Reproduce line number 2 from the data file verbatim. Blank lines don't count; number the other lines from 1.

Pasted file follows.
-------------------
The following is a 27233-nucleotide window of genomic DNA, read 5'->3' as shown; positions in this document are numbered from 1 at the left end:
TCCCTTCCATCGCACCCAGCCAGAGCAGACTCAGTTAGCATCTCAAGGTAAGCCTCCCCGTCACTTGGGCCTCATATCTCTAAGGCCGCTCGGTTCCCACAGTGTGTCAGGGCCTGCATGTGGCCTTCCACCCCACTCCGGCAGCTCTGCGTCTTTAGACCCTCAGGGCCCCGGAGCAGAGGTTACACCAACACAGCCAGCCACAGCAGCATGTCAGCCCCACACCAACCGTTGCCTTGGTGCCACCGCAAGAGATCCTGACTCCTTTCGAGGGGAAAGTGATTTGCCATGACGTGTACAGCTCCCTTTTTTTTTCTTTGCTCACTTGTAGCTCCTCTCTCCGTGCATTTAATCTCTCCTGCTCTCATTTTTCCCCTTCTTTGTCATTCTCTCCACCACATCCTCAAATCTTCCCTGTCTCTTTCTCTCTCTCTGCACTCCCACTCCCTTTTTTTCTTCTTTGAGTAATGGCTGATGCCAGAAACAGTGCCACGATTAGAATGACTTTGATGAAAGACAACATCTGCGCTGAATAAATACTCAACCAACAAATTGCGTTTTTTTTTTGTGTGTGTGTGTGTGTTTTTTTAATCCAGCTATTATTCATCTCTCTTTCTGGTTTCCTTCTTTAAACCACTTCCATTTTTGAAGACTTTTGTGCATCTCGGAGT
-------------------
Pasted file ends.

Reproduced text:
TCCCTTCCATCGCACCCAGCCAGAGCAGACTCAGTTAGCATCTCAAGGTAAGCCTCCCCGTCACTTGGGCCTCATATCTCTAAGGCCGCTCGGTTCCCACAGTGTGTCAGGGCCTGCATGTGGCCTTCCACCCCACTCCGGCAGCTCTGCGTCTTTAGACCCTCAGGGCCCCGGAGCAGAGGTTACACCAACACAGCCAGCCACAGCAGCATGTCAGCCCCACACCAACCGTTGCCTTGGTGCCACCGCAAGAGATCCTGACTCCTTTCGAGGGGAAAGTGATTTGCCATGACGTGTACAGCTCCCTTTTTTTTTCTTTGCTCACTTGTAGCTCCTCTCTCCGTGCATTTAATCTCTCCTGCTCTCATTTTTCCCCTTCTTTGTCATTCTCTCCACCACATCCTCAAATCTTCCCTGTCTCTTTCTCTCTCTCTGCACTCCCACTCCCTTTTTTTCTTCTTTGAGTAATGGCTGATGCCAGAAACAGTGCCACGATTAGAATGACTTTGATGAAAGACAACATCTGCGCTGAATAAATACTCAACCAACAAATTGCGTTTTTTTTTTGTGTGTGTGTGTGTGTTTTTTTAATCCAGCTATTATTCATCTCTCTTTCTGGTTTCCTTCTTTAAACCACTTCCATTTTTGAAGACTTTTGTGCATCTCGGAGT